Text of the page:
“This is not an attack on the governor,” McCutcheon said.

McCutcheon said that the governor is negotiating a multibillion-dollar deal on the prisons and “the Legislature has had little input into that.”

The House has passed a bill dealing with state inmates that were in county jails; a bill dealing with sentencing issues, giving judges the discretion to resentence a parolee so that he does not have a 10-year sentence hanging over his head; and a third bill mandating that there be a community corrections program in every judicial circuit or county.

Earlier in the day, the chair of the Alabama Democratic Party, state Rep. Chris England, D-Tuscaloosa, told reporters that new leadership was needed at the Alabama Department of Corrections. Reporters asked McCutcheon if he shared that opinion.

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“Chris England has his opinion,” McCutcheon said. “I don’t think it is pushing the envelope.”

“Commissioner Dunn has always been willing to sit down and talk with us,” McCutcheon said. “I am not on the point that I am calling for his job.”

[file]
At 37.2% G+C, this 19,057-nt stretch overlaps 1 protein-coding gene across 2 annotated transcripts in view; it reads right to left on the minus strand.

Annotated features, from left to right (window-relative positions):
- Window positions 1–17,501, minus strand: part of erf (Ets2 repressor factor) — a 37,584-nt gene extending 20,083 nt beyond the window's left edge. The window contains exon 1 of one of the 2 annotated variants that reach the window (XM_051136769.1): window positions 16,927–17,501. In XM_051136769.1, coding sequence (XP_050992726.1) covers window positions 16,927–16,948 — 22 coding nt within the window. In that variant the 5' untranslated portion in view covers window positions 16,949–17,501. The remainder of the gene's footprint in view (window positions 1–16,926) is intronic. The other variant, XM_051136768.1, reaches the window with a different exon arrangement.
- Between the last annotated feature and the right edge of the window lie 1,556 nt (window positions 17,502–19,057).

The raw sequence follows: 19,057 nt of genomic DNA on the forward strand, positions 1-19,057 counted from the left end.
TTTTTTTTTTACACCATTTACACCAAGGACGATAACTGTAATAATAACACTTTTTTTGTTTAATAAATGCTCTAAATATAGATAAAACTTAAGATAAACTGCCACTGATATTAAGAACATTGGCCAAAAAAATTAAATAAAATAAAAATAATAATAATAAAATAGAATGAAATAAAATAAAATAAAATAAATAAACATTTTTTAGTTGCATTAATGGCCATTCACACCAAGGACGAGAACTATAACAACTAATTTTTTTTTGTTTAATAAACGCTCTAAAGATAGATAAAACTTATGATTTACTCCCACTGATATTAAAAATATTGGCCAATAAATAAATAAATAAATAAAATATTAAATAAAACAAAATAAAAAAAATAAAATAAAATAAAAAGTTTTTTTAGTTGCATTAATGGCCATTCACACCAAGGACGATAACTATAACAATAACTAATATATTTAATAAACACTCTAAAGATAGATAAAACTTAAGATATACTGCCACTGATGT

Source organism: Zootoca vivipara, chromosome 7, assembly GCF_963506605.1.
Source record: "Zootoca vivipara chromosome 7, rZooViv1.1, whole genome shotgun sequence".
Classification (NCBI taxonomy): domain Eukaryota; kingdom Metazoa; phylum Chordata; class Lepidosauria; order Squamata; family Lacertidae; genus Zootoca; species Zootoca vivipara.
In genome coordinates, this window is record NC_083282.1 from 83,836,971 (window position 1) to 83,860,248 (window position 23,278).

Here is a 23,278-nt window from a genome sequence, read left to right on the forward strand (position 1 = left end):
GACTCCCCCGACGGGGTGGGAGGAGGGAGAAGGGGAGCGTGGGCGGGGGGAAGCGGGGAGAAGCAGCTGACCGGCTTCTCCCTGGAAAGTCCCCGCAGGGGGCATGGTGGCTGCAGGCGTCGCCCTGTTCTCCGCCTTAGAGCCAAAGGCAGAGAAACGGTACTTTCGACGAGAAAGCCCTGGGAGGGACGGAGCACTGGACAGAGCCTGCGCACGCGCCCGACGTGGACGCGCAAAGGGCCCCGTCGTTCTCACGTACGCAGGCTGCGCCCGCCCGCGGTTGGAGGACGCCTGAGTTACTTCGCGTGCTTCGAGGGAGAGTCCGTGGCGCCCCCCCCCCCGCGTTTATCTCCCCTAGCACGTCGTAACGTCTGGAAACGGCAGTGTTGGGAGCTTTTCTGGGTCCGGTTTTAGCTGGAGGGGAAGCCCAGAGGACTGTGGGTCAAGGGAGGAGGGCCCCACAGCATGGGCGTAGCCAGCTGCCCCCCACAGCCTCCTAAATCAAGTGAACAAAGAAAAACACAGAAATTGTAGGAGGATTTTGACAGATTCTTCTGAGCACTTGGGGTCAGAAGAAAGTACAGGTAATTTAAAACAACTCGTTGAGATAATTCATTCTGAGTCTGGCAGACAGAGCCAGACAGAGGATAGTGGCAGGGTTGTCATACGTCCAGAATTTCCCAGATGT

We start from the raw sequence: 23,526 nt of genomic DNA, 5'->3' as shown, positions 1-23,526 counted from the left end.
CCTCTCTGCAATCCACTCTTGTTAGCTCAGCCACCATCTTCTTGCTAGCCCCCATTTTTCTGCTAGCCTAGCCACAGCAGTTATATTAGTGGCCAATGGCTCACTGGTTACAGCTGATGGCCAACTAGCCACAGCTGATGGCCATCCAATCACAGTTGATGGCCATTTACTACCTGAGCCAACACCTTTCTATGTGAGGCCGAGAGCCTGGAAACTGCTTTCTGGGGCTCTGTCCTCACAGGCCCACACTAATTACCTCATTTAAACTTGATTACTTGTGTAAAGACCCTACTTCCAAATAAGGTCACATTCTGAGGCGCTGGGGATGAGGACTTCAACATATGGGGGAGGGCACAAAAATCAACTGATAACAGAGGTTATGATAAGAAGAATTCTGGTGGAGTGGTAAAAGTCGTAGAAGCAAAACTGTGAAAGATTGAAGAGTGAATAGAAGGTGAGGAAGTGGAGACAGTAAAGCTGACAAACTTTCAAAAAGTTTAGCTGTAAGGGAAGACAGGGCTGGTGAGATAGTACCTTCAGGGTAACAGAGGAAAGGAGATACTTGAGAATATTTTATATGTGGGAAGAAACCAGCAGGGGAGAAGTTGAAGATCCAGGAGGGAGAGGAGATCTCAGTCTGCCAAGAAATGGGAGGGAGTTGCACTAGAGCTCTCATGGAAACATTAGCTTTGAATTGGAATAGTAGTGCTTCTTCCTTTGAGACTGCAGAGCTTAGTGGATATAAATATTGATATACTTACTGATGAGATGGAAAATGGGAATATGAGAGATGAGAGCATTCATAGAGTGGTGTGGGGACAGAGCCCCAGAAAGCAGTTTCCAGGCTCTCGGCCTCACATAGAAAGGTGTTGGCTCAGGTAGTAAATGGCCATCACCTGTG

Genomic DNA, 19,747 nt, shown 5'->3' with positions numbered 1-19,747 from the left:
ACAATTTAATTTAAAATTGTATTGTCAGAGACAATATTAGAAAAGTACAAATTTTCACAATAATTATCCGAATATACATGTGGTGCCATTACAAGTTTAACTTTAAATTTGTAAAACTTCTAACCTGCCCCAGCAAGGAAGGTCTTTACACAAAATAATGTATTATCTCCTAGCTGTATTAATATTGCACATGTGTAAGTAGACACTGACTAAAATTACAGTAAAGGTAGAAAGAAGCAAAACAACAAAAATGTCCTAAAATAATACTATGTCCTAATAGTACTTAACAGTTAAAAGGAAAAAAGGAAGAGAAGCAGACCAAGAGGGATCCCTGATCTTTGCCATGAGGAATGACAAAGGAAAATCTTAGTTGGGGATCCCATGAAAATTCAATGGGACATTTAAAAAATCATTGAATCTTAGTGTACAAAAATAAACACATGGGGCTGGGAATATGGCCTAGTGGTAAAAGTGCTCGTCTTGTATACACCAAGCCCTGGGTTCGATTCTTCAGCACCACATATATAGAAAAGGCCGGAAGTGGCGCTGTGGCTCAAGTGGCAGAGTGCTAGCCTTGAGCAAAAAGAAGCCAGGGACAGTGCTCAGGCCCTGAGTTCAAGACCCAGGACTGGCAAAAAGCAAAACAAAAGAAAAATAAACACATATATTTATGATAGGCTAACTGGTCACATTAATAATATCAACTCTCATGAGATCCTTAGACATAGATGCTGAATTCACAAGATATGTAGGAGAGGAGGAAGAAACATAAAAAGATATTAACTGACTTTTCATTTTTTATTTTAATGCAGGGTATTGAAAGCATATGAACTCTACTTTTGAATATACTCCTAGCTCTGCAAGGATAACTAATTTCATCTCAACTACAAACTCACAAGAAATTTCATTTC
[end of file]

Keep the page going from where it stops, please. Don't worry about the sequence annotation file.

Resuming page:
McCutcheon was asked about getting more people in the state vaccinated.

“I would like to see more vaccines coming to Alabama,” McCutcheon said. “There has been some increase in the groups giving out the vaccine (CVS and Wal-Mart). There has been some huge improvement in this. We need more vaccine to give it out to more people, then we will see our numbers decline.”

McCutcheon was asked if the Vulnerable Child Compassion and Protection Act, House Bill 1 by Rep. Wes Allen, R-Troy, would be on the floor of the House next week.

“There is a good chance that it may make the floor,” McCutcheon said. “There are some amendments on the house bill that is not in the Senate bill (SB10) dealing with medical professionals.”

“That is one of the bills that is on my desk for me to read,” McCutcheon said. “I do like the House bill better than the Senate bill.”

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“The welfare of the child is what is most important,” McCutcheon said of the bill which would protect minors from being given puberty blockers, hormone therapies or medical procedures designed to alter the gender of the minor child.

Tuesday will be day 10 of the 2021 Legislative Session.

Brandon Moseley
Written By

Brandon Moseley is a senior reporter with over nine years at Alabama Political Reporter. During that time he has written 8,297 articles for APR. You can email him at [email protected] or follow him on Facebook. Brandon is a native of Moody, Alabama, a graduate of Auburn University, and a seventh generation Alabamian.